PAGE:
Microsoft’s Bethesda deal is a $7.5 billion part of its plan to crush Sony

Daniel Howley
·Technology Editor
·5-min read

Microsoft (MSFT) on Monday announced plans to acquire video game giant Bethesda’s parent company ZeniMax Media, one of the world’s most important gaming firms, for a whopping $7.5 billion. The publisher of franchises ranging from “The Elder Scrolls” and “Doom” to “Wolfenstein” and “Fallout,” ZeniMax’s titles are some of the most storied in the industry.

To say that Microsoft’s latest acquisition is a coup for the gaming powerhouse is an understatement. It not only adds 8 new studios to the company’s empire, bringing the total to 23, but, more importantly, ensures that ZeniMax’s titles will appear on Microsoft’s Xbox Game Pass subscription service the same day they hit the market. Titles from third-party developers often don’t make it to Game Pass until months after their initial release.

“As a proven game developer and publisher, Bethesda has seen success across every category of games, and together, we will further our ambition to empower the more than three billion gamers worldwide,” Microsoft CEO Satya Nadella said in a statement following the announcement.

Microsoft's $7.5 billion acquisition of Bethesda parent company ZeniMax is an opportunity for it to crush Sony in the coming console war. (Image: Microsoft)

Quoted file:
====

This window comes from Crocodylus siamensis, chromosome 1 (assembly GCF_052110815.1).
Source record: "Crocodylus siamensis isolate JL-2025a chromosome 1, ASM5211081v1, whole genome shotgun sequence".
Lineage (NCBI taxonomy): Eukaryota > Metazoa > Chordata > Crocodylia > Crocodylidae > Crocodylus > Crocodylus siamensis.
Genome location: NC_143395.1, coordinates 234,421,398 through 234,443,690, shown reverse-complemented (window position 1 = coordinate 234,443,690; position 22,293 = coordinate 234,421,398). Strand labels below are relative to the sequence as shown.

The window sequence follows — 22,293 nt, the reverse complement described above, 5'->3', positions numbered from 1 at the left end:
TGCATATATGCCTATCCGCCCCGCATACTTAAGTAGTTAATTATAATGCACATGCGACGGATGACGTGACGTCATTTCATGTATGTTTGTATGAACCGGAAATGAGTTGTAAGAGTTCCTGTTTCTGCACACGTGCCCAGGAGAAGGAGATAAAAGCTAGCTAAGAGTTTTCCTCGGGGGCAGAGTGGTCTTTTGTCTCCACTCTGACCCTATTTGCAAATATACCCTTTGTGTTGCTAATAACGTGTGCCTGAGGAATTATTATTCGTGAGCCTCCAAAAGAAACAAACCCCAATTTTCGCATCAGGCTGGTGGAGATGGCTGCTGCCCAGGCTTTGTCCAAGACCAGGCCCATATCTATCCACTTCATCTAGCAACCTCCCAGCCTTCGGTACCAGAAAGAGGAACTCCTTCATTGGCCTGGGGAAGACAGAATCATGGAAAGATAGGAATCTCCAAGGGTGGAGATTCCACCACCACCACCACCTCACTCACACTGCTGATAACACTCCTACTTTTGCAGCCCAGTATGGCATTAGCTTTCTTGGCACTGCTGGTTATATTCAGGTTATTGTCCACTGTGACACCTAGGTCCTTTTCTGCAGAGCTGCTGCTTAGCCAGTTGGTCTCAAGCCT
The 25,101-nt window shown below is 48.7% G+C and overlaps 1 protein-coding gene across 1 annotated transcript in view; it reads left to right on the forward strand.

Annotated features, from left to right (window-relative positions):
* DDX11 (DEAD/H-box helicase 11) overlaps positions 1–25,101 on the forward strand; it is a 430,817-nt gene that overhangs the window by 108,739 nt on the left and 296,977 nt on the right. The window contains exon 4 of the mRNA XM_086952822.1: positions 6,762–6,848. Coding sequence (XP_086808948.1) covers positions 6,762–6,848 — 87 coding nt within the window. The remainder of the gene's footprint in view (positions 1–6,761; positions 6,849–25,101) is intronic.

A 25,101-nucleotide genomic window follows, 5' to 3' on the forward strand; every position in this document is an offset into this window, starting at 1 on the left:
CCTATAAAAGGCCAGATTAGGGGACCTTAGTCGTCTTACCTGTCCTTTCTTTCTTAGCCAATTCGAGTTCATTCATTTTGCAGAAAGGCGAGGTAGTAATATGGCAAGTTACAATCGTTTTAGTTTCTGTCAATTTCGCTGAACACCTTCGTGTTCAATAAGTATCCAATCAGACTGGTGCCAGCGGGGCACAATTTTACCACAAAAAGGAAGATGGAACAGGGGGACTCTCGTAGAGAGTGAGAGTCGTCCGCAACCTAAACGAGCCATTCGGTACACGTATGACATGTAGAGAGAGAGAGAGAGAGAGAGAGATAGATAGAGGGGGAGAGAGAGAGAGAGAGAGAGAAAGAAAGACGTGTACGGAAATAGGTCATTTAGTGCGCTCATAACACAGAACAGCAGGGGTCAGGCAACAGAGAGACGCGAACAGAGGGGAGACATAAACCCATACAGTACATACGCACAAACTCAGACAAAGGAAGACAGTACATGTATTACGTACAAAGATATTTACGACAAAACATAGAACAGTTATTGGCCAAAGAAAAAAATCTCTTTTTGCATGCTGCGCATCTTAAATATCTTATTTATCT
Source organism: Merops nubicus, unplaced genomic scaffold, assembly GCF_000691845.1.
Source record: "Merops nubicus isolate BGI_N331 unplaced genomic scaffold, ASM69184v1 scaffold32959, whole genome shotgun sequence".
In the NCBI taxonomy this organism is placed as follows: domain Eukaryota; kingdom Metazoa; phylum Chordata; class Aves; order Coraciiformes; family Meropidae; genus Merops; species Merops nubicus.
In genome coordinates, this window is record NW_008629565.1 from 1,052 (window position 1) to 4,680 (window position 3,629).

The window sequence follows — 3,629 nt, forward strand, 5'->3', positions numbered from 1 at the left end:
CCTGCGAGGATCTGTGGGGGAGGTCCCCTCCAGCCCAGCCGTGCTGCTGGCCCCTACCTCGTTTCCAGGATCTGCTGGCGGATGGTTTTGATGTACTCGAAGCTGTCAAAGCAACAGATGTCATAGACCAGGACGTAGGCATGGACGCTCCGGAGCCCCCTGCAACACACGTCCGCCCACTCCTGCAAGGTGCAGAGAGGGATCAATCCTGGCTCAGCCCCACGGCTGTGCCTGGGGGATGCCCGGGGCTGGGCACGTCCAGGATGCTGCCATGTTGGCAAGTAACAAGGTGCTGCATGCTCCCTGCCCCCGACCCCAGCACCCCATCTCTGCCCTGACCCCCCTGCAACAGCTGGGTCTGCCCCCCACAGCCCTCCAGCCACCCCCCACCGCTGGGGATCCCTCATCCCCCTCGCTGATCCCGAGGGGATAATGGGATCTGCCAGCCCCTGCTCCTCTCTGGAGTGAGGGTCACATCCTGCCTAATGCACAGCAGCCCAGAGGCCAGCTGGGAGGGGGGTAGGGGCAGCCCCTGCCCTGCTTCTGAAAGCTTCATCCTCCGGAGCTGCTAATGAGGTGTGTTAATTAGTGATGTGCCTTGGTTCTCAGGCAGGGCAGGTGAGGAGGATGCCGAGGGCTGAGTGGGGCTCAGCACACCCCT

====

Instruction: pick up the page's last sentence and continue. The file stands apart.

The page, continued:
Microsoft's $7.5 billion acquisition of Bethesda parent company ZeniMax is an opportunity for it to crush Sony in the coming console war. (Image: Microsoft)

It’s a huge win for Microsoft, which is set to launch its Xbox Series S and Series X consoles in November, and proves the company is determined to steal the next-generation of the console wars from rival Sony (SNE) and its PlayStation 5.

“With over 15 million subscribers currently on its Game Pass MSFT is doubling down on its consumer endeavors with this acquisition, a smart and strategic move in our opinion heading into its highly anticipated new console release,” Wedbush’s Dan Ives wrote in an analyst note following the announcement.

ZeniMax’s library is beloved by gamers

ZeniMax’s 8 game studios provide Microsoft with the ability to push out titles for every form of gaming, whether that’s on consoles, PCs, or mobile. That includes Bethesda, the developer of “The Elder Scrolls V: Skyrim,” a game that’s been ported to so many different platforms it’s become a running joke about how many times the company can get gamers to buy the same title.

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It’s not just Bethesda, either. ZeniMax also owns Id Software, the developer of the “Doom” franchise; Arkane Studios, the developer of “Dishonored” and “Prey;” and Machine Games, the developer of the “Wolfenstein” franchise.

These are games that sell millions of units over their lifetimes, and heavily influence the direction of the industry.

Importantly, Microsoft says it will keep ZeniMax’s 2,300 employees and leadership structure in place. That gives hope that Microsoft will allow ZeniMax’s development studios and publishing houses to continue to operate as they have in the past, ensuring they are able to create and push out the kind of content that has won over so many gamers in the firm’s roughly 34-year history.